[I have re-asked this, because it was a good question by @Banyan, which was deleted whilst I was composing an answer.]

Most exoplanets that are found by the radial velocity ("Doppler wobble") technique are quite massive - Jupiter/Saturn-like objects.

What are the principle challenges in extending this technique to finding Earth-like exoplanets?


Assuming a circular orbit of a planet of mass $m_p$ around a star of mass $m_*$, with an orbital period of $P$ and we can assume that $m_* \gg m_p$ for the case of an Earth-like planet.

Newton's second law tells us that $$ m_p a \frac{4\pi^2}{P^2} = G\frac{m_* m_p}{a^2}\ , \tag*{(1)}$$ where $a$ is the orbital radius.

The observed radial velocity amplitude of the star will be $$ K \simeq \frac{2\pi a}{P} \left(\frac{m_p}{m_*}\right)\sin i\ , $$ where $i$ is the orbital inclination. Replacing $a$ using eqn. (1) $$ K \simeq \left( \frac{2\pi G}{Pm_*^2}\right)^{1/3} m_p \sin i\ .$$ Putting in some typical numbers $$ K = 0.09 \left(\frac{P}{1\ {\rm year}}\right)^{-1/3} \left( \frac{m_*}{M_\odot}\right)^{-2/3}\left(\frac{m_p}{M_{\rm Earth}}\right)\sin i\ {\rm m/s}\ . $$

This equation shows that to detect an Earth-like planet in an Earth-like orbit around a sun-like star we would need to detect a sinusoidal wiggle of amplitude 9 cm/s, with a period of 1 year. Things become more favourable if (i) $m_*$ is lower or (ii) $P$ is shorter.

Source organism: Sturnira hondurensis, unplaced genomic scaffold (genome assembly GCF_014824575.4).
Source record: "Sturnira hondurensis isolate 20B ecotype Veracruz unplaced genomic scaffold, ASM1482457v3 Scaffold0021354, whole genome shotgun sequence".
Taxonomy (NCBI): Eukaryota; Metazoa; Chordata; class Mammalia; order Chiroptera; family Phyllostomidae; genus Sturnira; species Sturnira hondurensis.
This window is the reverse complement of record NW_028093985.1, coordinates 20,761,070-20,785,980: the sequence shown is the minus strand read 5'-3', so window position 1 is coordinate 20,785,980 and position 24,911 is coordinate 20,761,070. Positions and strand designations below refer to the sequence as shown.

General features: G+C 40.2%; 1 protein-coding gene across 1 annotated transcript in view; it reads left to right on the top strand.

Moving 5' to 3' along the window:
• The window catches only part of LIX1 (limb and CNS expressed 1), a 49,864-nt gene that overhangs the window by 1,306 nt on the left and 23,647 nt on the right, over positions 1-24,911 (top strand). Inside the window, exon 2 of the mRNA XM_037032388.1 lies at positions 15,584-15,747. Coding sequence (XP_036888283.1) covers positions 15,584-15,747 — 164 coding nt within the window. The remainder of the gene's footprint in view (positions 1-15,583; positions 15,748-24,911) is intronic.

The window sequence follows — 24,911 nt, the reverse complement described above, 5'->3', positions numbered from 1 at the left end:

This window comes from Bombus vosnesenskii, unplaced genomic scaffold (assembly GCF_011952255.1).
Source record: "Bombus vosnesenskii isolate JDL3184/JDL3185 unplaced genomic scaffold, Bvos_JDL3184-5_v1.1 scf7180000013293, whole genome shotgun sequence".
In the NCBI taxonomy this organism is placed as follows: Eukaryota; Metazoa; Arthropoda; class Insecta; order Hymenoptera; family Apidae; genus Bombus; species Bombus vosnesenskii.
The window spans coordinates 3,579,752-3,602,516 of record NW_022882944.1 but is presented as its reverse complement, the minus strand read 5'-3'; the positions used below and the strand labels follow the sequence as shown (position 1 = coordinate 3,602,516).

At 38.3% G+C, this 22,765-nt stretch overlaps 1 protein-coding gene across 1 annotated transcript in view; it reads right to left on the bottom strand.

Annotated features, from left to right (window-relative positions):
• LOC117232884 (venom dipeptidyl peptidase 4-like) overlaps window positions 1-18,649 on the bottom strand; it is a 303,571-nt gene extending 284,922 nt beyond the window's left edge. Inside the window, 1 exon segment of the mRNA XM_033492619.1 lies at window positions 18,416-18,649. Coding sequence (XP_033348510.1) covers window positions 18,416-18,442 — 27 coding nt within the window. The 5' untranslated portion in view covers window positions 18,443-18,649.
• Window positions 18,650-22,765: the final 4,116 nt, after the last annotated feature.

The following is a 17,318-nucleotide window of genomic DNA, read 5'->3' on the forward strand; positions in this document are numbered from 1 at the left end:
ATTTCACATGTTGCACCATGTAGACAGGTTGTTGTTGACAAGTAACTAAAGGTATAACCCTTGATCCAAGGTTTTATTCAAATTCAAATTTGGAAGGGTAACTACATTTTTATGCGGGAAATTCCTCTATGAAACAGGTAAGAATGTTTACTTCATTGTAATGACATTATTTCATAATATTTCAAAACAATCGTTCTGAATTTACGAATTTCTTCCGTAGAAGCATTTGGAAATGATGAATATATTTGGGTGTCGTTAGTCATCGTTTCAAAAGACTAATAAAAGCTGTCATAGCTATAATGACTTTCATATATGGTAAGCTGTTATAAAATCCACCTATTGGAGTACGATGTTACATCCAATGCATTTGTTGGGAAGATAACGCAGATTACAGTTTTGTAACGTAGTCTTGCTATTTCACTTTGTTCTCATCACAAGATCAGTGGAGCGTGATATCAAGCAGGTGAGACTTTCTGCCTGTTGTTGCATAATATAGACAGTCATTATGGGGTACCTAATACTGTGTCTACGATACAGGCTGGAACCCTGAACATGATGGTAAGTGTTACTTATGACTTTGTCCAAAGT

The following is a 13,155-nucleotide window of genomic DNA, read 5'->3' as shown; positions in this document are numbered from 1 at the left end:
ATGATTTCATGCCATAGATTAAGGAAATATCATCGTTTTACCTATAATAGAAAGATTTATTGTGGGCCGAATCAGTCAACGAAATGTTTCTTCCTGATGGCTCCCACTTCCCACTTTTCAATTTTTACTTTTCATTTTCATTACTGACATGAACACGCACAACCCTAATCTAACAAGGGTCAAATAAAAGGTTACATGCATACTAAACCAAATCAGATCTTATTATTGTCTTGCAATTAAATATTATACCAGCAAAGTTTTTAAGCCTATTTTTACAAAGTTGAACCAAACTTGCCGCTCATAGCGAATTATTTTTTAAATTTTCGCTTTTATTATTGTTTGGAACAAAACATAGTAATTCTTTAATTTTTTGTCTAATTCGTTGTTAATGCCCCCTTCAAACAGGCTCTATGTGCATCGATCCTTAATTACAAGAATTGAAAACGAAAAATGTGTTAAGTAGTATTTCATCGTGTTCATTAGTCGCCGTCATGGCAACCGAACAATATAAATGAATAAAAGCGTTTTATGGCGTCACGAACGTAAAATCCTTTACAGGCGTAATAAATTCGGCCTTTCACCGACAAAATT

Indeed Earth-sized (Earth-mass) planets have already been found around very low mass stars (e.g. a planet with $m_p \sin i = 1.35$ Earth masses in a 10-day orbit around the M-dwarf Ross 128; Bonfils et al. 2018).

The state of the art fibre-fed, temperature and pressure-controlled high resolution spectrograph at the moment is known as ESPRESSO at the VLT. It has a demonstrated precision capability of 25 cm/s and an instrument stability that is likely to be at the 10 cm/s level over several years (Pepe et al. 2020). ESPRESSO may be able to start picking up many Earth-mass planets, with orbital periods of up to 1 year around solar-type and less massive stars.

However, just achieving the necessary instrument stability is only part of the problem. The spectra of sun-like and lower-mass stars are not well behaved because of (i) convective motions in their photospheres and (ii) the presence of dark spots and bright plages that are inhomogeneously distributed over their surfaces. Both of these effects can caused velocity "jitter" that are an order of magnitude (or more) larger than 10 cm/s. The two approaches to deal with this are avoidance - where you try to choose targets that are old, quiet and magnetically inactive; or mitigation - where you try to work out what perturbations are being inflicted on your velocity measurements by looking for other signatures of the jitter like asymmetric spectral line profiles or by decorrelating with magnetic activity indicators (e.g. Wright 2017).


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